Keep Drums Out of the Introduction

The first few minutes of a sermon are important. They provide the opportunity to get the attention of the listeners, surface a need for what is to follow and move them into the passage and message. During this relatively brief movement there is a temptation that we probably all face to one degree or another. There is the temptation to lay unnecessary foundational blocks (and thereby promote a personal theological agenda).

Recently I was not preaching and so had the opportunity to listen to a visiting speaker. I was not the only one to notice the significant theological agenda being pushed in the extended introduction. Our task as preacher is to bring the message of our preaching text, not to use the text to bang on our favorite doctrinal drum.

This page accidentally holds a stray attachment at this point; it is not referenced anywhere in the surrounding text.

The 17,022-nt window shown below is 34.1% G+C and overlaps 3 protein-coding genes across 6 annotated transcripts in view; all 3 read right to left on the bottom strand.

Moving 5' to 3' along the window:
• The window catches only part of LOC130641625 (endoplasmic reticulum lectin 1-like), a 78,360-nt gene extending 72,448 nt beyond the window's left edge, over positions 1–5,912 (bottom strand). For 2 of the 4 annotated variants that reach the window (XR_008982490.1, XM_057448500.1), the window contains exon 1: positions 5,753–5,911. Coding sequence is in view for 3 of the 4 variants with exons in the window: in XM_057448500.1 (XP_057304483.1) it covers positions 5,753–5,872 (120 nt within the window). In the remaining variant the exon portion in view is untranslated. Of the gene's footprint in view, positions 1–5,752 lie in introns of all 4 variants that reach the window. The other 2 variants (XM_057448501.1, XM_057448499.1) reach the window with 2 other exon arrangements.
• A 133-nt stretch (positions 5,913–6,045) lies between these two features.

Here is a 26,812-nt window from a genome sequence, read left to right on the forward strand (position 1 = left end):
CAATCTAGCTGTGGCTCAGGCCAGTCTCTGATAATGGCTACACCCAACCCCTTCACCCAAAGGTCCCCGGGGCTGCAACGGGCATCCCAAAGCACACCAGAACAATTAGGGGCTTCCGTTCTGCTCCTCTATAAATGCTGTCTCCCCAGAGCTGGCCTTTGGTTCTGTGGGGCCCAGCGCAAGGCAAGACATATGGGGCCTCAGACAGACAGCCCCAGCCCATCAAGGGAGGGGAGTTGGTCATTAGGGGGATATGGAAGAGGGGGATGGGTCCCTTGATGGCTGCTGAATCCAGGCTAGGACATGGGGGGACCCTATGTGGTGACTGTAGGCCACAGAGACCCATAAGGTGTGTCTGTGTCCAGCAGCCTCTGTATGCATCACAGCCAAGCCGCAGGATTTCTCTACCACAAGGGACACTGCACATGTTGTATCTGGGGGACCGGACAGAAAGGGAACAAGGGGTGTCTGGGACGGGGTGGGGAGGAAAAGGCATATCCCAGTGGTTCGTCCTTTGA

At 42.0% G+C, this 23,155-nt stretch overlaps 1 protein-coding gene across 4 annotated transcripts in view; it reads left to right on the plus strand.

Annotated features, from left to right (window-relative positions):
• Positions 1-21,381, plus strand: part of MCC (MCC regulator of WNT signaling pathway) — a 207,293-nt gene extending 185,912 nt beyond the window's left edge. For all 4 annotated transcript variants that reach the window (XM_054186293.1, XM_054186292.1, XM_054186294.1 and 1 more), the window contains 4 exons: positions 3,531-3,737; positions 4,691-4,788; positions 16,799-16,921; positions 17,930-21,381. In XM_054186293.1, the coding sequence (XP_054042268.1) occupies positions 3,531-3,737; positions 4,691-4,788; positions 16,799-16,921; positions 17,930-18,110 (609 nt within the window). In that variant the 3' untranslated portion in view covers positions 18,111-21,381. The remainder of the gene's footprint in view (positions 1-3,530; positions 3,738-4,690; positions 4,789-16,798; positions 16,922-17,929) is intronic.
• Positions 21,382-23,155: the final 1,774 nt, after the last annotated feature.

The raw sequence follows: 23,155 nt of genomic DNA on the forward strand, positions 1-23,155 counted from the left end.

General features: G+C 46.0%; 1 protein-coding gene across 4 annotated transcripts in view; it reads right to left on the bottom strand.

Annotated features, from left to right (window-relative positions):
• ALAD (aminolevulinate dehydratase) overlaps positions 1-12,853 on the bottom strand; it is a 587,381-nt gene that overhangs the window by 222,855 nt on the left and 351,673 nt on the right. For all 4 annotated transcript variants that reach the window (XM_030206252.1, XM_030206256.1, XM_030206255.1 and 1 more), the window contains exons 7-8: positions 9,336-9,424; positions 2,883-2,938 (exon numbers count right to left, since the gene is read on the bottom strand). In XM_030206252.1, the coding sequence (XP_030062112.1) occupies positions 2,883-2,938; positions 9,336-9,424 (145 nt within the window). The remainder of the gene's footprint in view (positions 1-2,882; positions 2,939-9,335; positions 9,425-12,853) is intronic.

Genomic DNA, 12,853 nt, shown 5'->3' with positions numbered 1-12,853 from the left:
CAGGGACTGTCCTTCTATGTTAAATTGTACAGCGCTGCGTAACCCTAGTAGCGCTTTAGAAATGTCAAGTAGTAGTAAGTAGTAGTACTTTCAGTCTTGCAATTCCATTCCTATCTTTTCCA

Next sermon, let’s be careful to evaluate the background we give. Do we give enough? Do we give too much? Is what we give relevant to the understanding and application of the passage? As I suggested yesterday, in one sermon we cannot achieve everything. Over time people should get the whole canon, but it’s not our task to achieve that in one message on one text. Perhaps you decide to preach the whole Bible’s message in one sermon – great, but be honest about that and don’t give the impression it all comes from one particular text.

Our responsibility is to faithfully preach the specific text before us. Give whatever background is necessary for the communication, explanation and application of that passage. But don’t abuse the introduction by banging your favorite theological drum.

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